By Michael Sarko
- The Capitol Hill Times -
Earlier this year, the City of Seattle began accepting bids for the miles of unused, or “dark,” fiber wire it had installed years ago for high-speed Internet service. With the exception of some leasing to corporate entities, much of the fiber has remained dark for years, so the City entertained proposals from private organizations to put the wire to work. Recently, the Office of the Mayor announced that the City, the University of Washington, and a company called Gigabit Squared have partnered to create Internet service at speeds that are unprecedented in Seattle.
Gigabit Seattle, the official program title for the upcoming network, will launch in 12 “demonstration neighborhoods,” two of which cover Capitol Hill. The Volunteer Park Area coverage zone will bring high-speed fiber service to the homes and businesses of northern Capitol Hill, with the Pike/Pine corridor and all remaining residential areas falling within the First Hill/Capitol Hill/Central Area designation.
The Gigabit Seattle network will include three components. The first is the primary fiber wire service available in the 12 launch neighborhoods, which are mostly residential areas. Except for a small tract of real estate operated by the University of Washington, downtown will not be a part of the launch. Only the businesses and homes around South Lake Union will enjoy fiber wire service in the first round of Gigabit Seattle. The other two elements of the launch will be a wireless cloud established for mobile access both within and outside of the primary coverage zones. Gigabit Squared will install wireless transmitters on top of 38 buildings around the city, requiring line-of-sight with those transmitters to access the service.
Gigabit Squared has offered projections about the speeds fiber wire users can expect. There are five levels of service, beginning at 20 megabits per second (Mbps) and topping out at 1,000 Mbps (aka one gigabit per second), both for upstream and downstream. This means that, at all levels, upload speeds and download speeds will be functionally identical. In many current forms of Internet service, including ethernet and cable, upload speeds tend to be considerably slower than download speeds.
To compare, current Internet speeds in Seattle average between three and 12 Mbps. If Gigabit Seattle delivers on these promises, it would be a major turnaround for Internet service in the Pacific Northwest. Seattle has registered some of the slowest average speeds in the region, lagging behind Olympia and Salem, Oregon. The maximum speed of Gigabit Seattle would also match the much-touted Google Fiber currently in its field test in Kansas City.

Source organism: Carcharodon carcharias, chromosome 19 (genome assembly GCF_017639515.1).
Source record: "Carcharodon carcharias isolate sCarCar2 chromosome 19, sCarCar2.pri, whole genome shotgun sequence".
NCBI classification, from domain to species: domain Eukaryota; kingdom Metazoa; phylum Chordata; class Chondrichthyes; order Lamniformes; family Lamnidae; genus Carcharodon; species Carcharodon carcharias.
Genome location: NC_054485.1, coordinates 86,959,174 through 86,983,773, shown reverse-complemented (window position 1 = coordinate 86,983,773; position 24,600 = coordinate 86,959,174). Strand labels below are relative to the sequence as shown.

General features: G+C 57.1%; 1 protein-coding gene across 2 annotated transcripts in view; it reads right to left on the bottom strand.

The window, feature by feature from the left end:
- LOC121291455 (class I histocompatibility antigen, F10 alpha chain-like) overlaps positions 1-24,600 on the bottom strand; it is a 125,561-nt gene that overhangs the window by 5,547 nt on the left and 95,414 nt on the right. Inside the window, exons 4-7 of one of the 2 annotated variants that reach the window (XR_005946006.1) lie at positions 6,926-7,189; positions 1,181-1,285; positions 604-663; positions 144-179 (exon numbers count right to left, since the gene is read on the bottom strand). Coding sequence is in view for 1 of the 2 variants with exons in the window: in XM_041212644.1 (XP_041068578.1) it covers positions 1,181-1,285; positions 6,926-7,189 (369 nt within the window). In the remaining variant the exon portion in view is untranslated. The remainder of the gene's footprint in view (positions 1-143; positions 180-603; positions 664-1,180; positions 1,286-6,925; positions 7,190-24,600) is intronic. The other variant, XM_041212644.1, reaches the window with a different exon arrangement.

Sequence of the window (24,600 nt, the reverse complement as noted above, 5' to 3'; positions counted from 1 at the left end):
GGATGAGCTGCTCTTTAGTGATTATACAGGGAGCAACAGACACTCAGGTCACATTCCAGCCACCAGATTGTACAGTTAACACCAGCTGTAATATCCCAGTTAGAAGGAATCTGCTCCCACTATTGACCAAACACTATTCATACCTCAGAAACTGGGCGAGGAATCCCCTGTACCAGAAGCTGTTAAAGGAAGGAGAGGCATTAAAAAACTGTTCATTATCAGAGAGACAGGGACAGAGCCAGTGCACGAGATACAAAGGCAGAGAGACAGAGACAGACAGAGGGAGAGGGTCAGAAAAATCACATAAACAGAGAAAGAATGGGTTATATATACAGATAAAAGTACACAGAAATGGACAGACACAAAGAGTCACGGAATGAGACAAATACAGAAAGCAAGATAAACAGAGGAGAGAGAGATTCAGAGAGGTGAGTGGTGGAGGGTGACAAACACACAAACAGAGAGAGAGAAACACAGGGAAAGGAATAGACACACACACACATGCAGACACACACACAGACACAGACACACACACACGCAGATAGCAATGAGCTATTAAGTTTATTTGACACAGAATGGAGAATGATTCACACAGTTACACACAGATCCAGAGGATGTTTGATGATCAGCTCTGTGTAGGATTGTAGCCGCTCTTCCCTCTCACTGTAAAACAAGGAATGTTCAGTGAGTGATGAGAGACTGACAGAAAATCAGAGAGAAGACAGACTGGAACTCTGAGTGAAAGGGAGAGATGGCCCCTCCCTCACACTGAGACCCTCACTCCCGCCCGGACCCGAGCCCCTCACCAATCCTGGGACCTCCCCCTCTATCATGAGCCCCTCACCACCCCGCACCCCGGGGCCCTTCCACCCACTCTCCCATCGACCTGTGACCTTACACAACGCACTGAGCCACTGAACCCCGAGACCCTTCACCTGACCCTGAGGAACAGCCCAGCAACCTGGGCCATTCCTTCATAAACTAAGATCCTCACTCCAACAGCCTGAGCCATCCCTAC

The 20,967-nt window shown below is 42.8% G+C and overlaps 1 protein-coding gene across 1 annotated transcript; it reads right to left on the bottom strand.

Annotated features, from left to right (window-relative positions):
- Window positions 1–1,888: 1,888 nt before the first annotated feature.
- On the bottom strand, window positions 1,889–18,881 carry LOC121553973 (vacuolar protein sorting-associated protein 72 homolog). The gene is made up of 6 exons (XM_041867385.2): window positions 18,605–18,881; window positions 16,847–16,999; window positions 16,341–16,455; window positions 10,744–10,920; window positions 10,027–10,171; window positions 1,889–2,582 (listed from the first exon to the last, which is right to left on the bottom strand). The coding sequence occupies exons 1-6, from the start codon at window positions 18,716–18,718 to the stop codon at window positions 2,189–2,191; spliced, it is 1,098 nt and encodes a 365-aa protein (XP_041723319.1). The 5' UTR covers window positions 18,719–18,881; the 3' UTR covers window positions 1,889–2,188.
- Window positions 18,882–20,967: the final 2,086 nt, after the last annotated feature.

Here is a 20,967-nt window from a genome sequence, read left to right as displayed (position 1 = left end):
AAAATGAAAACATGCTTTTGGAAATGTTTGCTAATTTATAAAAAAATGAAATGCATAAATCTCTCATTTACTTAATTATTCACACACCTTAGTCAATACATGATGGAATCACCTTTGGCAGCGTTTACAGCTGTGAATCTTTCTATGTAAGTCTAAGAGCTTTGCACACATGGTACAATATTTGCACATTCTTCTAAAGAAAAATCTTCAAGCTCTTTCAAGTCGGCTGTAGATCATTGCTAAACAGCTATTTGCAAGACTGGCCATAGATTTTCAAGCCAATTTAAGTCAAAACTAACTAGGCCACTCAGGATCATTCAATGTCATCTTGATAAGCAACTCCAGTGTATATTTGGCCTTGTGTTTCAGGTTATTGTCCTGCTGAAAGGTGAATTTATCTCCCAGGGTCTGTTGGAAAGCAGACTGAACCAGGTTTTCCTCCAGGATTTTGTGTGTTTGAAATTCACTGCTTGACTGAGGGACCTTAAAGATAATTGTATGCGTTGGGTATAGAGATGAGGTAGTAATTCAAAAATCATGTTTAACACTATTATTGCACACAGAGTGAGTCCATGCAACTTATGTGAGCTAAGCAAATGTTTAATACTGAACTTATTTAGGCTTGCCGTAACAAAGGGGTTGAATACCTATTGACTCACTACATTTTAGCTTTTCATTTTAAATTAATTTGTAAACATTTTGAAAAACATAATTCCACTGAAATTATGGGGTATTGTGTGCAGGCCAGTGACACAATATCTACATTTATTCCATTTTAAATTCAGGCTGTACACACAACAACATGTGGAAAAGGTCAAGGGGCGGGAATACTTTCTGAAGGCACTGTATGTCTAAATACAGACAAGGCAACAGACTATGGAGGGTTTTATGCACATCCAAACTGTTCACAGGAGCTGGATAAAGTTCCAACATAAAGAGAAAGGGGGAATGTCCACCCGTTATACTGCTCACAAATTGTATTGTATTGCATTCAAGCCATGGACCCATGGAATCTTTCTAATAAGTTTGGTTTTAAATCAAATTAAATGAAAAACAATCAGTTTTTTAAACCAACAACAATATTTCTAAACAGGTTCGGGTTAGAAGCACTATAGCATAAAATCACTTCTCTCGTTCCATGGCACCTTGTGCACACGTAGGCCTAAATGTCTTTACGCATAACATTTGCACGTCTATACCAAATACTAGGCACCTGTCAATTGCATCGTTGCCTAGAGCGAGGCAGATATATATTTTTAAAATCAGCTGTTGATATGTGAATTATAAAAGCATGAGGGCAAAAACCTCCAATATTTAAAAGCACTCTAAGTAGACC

The University of Washington’s role in the Gigabit Seattle program is part of Gig.U, The University Community Next Generation Innovation Project. UW joins other institutions such as the University of Michigan, the University of North Carolina, the University of Illinois, and Pennsylvania State University in this nationwide program. Gig.U seeks funding and corporate partnerships to wire many of the top research universities in the United States with high-speed Internet service in a bid to catch up with competing nations around the world. Today, America doesn’t even break the Top 25 in average Internet speeds, achieving a mean of 616 kilobits a second, nearly a quarter of the leading speeds in South Korea.The leadership of Gig.U argues that this comparatively slow access has a negative, long-term effect on the U.S. economy.
The long and short of Gigabit Seattle is that it is a private Internet service provider that has jumped on the chance to capitalize on a fiber wire infrastructure that has only just become available to third parties. The Seattle Department of Information Technology chose not to name names when asked about the most likely bidders for the City’s fiber wire in 2012. Rather than corporations already established in Seattle further expanding their own networks, the City chose Gigabit Squared, a corporation that leads with a narrative of community development, educational support, and improved medical service. The City’s fiber wire is not exclusive to Gigabit Squared, though. Comcast leased some fiber in 2011.
Those who live in the 12 neighborhoods covered by Gigabit Seattle can expect service to become available in Fall 2013. Gigabit Squared has yet to announce pricing for home or business customers. The program will come at no cost to the City itself, as all fiber wire has already been installed and will be leased by Gigabit Squared from the City of Seattle. If the initial rollout of Gigabit Seattle service is successful, the company will likely expand coverage to additional neighborhoods.